James McCraith summaries his experiences of the ABC Challenges and gives us a glimpse of the daily excursions
We survived! Our first day in the rain was a baptism of…water. I think it gave all of us a bit of a shock. It rained ALL DAY. As we climbed our first hill completely sodden after just an hour in the saddle I think most of us were wondering if we would manage 5 days if it was like this. Luckily we reached a sizeable summit and were told “that’s the only hill today. There are a few bumps though.” We later discovered that in professional biking parlance, hill = mountain and bump = very steep but not too long hill. The fun began on our descent. We had a 7km steep downhill along a mountain pass (65.7km/h top speed!! Don’t tell Mum). That was great fun and made it worth it.
Day two was a far more gentle experience. We began with some rolling hills where a short climb was met by a short descent and it was all balanced out. This ride took us way out in to the countryside and we were exposed to the isolation of some of the tenant farmers/workers in rural South Africa. They studied us with bemused smiles. We were able to sees bits of game here and there and were challenged to cycle through rivers; we all fell off, and sand; we all fell off.
The third day was the road to Damascus. Long, hilly and even Di and Rocky (our guides) warned us to conserve energy. At every water stop Sele (our support bus driver) was greeted as a hero. There were a few short steep hills today and then a mammoth one at the end. The sort you can see winding its way around a hill in the distance and you think “we can’t possibly be going up there.” We were. We were lucky that mountain bikes have about 100 gears because even firmly in the granniest of granny gears we only made slow but mostly steady progress up the 5km incline. This hill led us to Honeywood Farm which has a spectacular view across the valley, amazing honey, extremely friendly hosts and 3 dogs with 11 legs.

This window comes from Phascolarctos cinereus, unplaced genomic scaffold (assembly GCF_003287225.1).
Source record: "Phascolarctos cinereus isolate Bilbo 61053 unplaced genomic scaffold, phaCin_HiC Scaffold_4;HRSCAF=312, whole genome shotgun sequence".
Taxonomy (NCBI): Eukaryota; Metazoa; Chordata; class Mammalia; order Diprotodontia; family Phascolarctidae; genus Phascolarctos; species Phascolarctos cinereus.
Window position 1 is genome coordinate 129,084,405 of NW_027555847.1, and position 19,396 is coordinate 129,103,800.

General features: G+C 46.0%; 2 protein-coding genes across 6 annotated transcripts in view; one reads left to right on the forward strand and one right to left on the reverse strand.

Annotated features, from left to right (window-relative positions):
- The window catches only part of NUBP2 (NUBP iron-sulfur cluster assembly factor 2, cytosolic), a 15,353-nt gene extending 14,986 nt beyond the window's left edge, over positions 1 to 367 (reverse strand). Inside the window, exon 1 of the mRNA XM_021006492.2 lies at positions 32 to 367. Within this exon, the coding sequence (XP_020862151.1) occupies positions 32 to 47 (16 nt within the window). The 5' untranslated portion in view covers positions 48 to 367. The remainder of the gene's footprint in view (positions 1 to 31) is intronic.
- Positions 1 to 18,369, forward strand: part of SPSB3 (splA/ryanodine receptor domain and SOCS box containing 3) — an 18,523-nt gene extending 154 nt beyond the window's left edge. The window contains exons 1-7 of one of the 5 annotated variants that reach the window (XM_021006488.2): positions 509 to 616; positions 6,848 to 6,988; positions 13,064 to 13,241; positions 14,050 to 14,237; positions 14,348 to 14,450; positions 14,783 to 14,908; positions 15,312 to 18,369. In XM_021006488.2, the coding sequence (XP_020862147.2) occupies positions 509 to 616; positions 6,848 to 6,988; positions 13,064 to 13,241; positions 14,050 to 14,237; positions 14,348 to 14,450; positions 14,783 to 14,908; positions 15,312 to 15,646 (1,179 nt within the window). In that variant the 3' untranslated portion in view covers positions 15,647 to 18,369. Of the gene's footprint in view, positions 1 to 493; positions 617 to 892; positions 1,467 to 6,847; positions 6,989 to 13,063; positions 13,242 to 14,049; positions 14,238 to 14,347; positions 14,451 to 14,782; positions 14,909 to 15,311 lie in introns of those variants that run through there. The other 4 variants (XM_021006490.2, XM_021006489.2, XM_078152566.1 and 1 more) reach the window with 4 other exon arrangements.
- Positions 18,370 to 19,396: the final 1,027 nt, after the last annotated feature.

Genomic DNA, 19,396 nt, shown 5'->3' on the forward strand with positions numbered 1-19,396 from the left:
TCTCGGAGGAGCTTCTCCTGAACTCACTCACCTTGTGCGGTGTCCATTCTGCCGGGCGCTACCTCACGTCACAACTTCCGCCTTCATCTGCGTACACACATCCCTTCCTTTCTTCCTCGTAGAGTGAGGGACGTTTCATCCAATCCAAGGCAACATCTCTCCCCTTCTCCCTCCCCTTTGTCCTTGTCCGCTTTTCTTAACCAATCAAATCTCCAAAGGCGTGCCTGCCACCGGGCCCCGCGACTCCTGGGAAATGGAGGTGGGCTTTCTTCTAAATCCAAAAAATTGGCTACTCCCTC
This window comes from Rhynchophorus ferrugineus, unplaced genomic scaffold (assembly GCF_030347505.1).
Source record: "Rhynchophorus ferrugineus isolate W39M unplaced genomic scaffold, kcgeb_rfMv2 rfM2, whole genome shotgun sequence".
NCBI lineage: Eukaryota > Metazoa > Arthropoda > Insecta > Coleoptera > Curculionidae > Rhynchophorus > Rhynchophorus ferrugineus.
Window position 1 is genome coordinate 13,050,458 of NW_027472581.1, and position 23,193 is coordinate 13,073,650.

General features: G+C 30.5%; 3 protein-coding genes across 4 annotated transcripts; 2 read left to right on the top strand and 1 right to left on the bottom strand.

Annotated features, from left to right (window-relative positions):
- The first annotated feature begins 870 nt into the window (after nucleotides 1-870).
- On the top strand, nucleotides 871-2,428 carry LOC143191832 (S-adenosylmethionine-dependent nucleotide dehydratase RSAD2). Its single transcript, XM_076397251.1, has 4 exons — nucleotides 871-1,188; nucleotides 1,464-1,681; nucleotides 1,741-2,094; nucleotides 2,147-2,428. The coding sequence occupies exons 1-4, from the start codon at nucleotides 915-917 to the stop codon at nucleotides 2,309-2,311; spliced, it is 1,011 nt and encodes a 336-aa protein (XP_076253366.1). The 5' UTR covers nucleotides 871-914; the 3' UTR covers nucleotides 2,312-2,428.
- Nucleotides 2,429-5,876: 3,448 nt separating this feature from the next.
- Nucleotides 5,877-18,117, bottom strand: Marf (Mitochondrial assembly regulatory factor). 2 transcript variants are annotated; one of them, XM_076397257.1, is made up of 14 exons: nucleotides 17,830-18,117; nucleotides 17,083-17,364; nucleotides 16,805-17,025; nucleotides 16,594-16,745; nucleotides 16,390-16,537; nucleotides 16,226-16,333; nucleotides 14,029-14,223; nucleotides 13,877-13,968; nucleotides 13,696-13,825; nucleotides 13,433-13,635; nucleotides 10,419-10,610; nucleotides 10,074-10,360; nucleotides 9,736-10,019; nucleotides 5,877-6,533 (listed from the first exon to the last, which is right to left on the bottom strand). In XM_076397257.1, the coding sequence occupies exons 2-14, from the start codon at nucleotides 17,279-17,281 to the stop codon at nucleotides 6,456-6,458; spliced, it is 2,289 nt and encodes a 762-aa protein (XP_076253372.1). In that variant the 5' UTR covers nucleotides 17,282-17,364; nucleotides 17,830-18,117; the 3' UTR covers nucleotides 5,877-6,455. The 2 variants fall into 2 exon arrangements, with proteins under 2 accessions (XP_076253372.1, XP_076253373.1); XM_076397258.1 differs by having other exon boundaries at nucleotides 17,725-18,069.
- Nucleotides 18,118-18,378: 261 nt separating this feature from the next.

Thursday, shortest and personally the hardest day. With legs lacking energy and wind blowing firmly in our faces all day I found this 53k to be exhausting. Having to pedal when going downhill quickly became unamusing. After what seemed like an eternity we reached a river and where pulled across it on a raft to a waiting burger.
FRIDAY!! We took a short drive the prior evening to land us at Boulders Beach and were due to cycle to Camps Bay. So with a quick swim in the ocean (freezing) with some penguins we were on our way. We were immediately treated to an impressive coastal road before cutting inland through a nature reserve. We spotted kudu and springbok running along beside us (think Jurassic park) before meeting the coast again. Enter wind stage left. As we attempted to get over Chapman’s Peak the wind literally blew some of us off our bikes. With a 100ft drop over a small wall it wasn’t the most relaxing ride but it was an amazing coastal road to witness on a bicycle. We rode 75km to Camps Bay but it felt like much less. Perhaps our fitness had improved? We bunched together and rode to Camps Bay as a peloton in to the triumphant arms of Caprice (a beautiful, down to earth and very affordable…bar).
On Saturday we visited the Red Cross Hospital and specifically the burns unit. It was a humbling experience and to see the strife and hardships being overcome by the children was saddening and uplifting in equal measure. Roux and Peter Martinez, along with the nurses and support team do an incredible job and we were very glad to contribute with the money raised and the gifts we had brought with us. Our cycle ride felt very insignificant and we all felt a bit guilty whinging about the wind and rain on various days. There were mothers at the unit whom had walked with their children for days and taken journeys across borders in order to reach the burns unit. It somehow didn’t seem fair that we had bicycles.